High school senior girls take freshmen under their wings

The Vindicator (Youngstown)


Jena Yambrovich gets a toilet paper wedding dress from her fellow South Range High School classmates at a Sisterhood Project event. The Sisterhood Project acts as a support group for freshman girls by integrating them with members of the senior class.

By Karl Henkel



Emily Meals knows what it’s like to grow up as the oldest child, with no older siblings to learn from.

The 18-year-old senior at South Range in Beaver Township wants to make sure all freshmen in the district have a support group to help them through the tough transition period that is high school.

So Meals, along with 111 fellow seniors, teamed up Friday with the freshman class for an “overnighter” at the school. It was the latest event of the Sisterhood Project, which helps connect the youngest and oldest students at the high school.

“I just know when I was a freshman, the concerns I had about high school,” Meals said. “It’s a good way to bridge the gap between the oldest and youngest girls in the school.”

The project, now in its third year, matches female students based on similar interests and activities, somewhat similar to the “Big Sister, Little Sister,” relationship in Greek sorority life. It gets together every month or two for a group event, such as Friday, for Zumba lessons and watching movies.

The mentoring aspect, said Steve Ellyson, a psychology professor at Youngstown State University, has proved helpful for those encountering new circumstances such as high school.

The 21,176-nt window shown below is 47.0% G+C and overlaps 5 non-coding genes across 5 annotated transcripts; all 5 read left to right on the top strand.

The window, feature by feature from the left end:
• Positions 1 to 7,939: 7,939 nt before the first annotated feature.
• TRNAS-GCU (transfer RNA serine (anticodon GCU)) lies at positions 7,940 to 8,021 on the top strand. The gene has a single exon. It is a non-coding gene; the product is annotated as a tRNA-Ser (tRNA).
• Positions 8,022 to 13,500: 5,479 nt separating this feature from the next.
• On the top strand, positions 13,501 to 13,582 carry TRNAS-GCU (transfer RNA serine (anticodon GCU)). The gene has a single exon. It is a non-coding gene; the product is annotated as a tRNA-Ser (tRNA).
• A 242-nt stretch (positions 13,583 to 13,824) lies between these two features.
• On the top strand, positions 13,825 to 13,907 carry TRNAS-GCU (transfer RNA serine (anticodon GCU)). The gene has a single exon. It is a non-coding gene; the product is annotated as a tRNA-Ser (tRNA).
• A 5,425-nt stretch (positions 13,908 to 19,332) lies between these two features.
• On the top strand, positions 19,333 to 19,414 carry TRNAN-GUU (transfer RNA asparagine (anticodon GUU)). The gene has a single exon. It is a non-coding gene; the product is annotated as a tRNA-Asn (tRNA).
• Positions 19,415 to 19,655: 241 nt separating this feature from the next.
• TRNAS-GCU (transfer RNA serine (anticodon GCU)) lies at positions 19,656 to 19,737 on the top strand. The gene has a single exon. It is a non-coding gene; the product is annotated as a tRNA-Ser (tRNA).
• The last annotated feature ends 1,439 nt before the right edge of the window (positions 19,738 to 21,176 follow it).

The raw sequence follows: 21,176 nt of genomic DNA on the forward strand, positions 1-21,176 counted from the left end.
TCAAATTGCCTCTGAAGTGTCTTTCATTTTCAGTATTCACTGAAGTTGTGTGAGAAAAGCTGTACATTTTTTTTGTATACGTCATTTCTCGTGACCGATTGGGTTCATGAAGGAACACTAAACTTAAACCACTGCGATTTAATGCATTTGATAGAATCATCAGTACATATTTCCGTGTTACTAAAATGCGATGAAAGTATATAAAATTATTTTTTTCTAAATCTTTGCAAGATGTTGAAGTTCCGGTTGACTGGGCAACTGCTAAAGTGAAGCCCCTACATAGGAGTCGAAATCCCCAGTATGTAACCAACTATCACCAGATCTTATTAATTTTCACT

“When you’re in a new situation,” he said, “it’s really nice to have someone to show you the ropes.”

And at the least, counselor Cindy Maynard said, it’s an extracurricular activity that every student can be a part of.

“Some girls don’t have band, they don’t have sports,” she said. “But they feel like, ‘I’m in the Sisterhood. At least I have something that connects me to my school.’”

Meals said her goal isn’t to forge best-friendships, but instead to let the freshmen know they have someone they can go to if they have a question or problem and to curb bullying issues.

Principal Steve Rohan said schools can’t ignore bullying because it happens everywhere, which is why the school has taken many anti-bullying stances.

“You don’t really know the extent of the problem,” Maynard said. “Anyone who says for a fact they know what’s going on in their school ... they don’t.”

There was a recent police report filed citing bullying in the township, and Maynard said the widespread popularity of social networking websites such as Facebook and Twitter along with text messaging is a way bullying has gone from a school-hours problem to a 24/7, 365-day issue.

Meals said it’s a two-sided coin with both benefits and drawbacks.

“It’s good for communication,” Meals said. “At the same time, it’s so much easier to be anonymous when you’re talking bad about someone.”

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